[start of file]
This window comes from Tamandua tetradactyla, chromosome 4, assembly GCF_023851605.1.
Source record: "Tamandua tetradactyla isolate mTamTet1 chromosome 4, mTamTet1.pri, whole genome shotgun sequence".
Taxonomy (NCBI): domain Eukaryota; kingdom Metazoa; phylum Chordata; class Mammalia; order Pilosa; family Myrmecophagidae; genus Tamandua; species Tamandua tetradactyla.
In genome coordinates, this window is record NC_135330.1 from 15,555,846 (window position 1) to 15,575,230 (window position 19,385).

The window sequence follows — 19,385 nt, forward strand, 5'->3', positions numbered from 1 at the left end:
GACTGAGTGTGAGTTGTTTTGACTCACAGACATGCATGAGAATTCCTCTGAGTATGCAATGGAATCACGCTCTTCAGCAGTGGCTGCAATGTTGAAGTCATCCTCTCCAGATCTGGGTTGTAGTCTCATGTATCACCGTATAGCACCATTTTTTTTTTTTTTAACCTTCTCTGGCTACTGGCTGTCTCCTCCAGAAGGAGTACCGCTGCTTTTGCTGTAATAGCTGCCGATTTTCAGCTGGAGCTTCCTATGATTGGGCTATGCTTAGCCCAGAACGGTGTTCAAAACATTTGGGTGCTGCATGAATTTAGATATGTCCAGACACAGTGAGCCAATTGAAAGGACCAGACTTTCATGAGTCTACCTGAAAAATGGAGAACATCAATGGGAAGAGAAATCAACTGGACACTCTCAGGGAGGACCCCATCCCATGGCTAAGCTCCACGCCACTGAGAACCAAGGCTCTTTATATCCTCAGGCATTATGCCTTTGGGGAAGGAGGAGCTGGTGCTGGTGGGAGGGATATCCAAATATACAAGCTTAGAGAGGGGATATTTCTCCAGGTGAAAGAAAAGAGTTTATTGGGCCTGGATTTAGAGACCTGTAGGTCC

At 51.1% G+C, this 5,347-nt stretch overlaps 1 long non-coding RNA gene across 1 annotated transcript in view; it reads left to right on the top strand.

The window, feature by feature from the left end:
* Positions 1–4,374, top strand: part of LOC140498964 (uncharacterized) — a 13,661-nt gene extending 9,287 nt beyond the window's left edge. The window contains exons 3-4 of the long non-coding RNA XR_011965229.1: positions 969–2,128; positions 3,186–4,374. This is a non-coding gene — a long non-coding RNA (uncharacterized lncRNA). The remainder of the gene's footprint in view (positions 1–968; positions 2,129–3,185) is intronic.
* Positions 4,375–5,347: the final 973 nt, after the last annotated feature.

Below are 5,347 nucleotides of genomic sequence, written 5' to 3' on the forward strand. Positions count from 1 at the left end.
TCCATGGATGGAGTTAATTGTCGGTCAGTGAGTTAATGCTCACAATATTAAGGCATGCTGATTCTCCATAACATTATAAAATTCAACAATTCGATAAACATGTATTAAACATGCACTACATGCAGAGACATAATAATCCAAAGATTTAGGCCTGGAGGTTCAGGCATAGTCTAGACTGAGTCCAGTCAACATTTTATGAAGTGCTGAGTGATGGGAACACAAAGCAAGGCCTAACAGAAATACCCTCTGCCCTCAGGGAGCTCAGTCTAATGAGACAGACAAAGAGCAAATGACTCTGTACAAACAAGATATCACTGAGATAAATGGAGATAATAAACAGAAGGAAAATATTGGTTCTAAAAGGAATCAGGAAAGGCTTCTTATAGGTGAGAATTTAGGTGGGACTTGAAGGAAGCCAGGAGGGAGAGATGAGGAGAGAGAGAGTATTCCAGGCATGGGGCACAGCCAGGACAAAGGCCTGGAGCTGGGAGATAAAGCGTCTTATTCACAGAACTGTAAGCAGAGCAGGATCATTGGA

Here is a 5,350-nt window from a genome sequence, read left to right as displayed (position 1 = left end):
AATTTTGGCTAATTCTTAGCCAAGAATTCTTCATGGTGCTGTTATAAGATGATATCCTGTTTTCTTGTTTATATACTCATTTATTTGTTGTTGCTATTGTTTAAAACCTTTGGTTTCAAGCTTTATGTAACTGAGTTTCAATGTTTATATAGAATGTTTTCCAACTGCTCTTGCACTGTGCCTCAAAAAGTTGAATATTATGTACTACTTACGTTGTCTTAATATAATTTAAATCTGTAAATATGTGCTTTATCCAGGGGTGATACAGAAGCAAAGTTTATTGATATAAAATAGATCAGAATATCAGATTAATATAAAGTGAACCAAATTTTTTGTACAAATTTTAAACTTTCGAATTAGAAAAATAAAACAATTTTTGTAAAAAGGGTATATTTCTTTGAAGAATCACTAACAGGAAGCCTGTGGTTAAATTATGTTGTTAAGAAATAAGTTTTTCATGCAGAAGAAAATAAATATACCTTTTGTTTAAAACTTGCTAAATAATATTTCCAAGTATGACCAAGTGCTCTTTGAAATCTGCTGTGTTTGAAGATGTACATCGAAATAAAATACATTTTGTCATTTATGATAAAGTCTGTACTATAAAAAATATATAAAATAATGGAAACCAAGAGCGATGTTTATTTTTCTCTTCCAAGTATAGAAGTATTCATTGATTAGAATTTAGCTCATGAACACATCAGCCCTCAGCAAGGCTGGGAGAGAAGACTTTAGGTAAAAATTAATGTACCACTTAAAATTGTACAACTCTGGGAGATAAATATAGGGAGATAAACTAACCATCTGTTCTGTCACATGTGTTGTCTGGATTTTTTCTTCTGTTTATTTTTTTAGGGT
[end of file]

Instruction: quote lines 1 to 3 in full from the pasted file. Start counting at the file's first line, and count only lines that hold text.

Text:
This window comes from Tamandua tetradactyla, chromosome 4, assembly GCF_023851605.1.
Source record: "Tamandua tetradactyla isolate mTamTet1 chromosome 4, mTamTet1.pri, whole genome shotgun sequence".
Taxonomy (NCBI): domain Eukaryota; kingdom Metazoa; phylum Chordata; class Mammalia; order Pilosa; family Myrmecophagidae; genus Tamandua; species Tamandua tetradactyla.